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Jan 15, 2020

Researchers gain control over internal structure of self-assembled composite materials

Posted by in category: materials

Composites made from self-assembling inorganic materials are valued for their unique strength and thermal, optical and magnetic properties. However, because self-assembly can be difficult to control, the structures formed can be highly disordered, leading to defects during large-scale production. Researchers at the University of Illinois and the University of Michigan have developed a templating technique that instills greater order and gives rise to new 3D structures in a special class of materials, called eutectics, to form new, high-performance materials.

The findings of the collaborative study are published in the journal Nature.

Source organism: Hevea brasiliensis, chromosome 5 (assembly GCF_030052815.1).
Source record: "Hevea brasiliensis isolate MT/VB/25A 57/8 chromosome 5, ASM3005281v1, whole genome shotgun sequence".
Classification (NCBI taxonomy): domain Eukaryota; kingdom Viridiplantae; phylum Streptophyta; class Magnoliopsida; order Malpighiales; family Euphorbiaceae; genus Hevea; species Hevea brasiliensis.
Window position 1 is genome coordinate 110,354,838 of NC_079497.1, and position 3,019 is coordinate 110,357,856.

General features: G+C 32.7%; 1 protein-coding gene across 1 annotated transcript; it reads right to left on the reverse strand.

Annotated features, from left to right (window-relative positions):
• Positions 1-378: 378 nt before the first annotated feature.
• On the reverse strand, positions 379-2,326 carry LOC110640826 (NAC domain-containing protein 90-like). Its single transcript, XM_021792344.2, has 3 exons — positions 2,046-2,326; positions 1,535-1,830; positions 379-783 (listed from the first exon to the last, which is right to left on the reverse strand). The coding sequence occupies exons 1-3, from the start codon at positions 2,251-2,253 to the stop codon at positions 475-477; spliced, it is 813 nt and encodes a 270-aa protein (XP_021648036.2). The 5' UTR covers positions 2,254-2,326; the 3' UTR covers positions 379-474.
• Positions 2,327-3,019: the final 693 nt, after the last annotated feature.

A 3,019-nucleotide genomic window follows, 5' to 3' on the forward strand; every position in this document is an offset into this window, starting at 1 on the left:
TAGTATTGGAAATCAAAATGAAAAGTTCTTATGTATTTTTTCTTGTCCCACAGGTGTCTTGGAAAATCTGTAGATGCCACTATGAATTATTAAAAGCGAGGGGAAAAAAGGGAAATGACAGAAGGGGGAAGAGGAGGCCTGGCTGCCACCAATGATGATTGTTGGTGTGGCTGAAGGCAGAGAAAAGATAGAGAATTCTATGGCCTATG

Eutectic materials contain elements and compounds that have different melting and solidification temperatures. When combined, however, the composite formed has single melting and freezing temperatures—like when salt and water combined to form brine, which freezes at a lower temperature than water or salt alone, the researchers said. When a eutectic liquid solidifies, the individual components separate, forming a cohesive structure—most commonly in a layered form. The fact that eutectic materials self-assemble into composites makes them highly desirable to many modern technologies, ranging from high-performance turbine blades to solder alloys.

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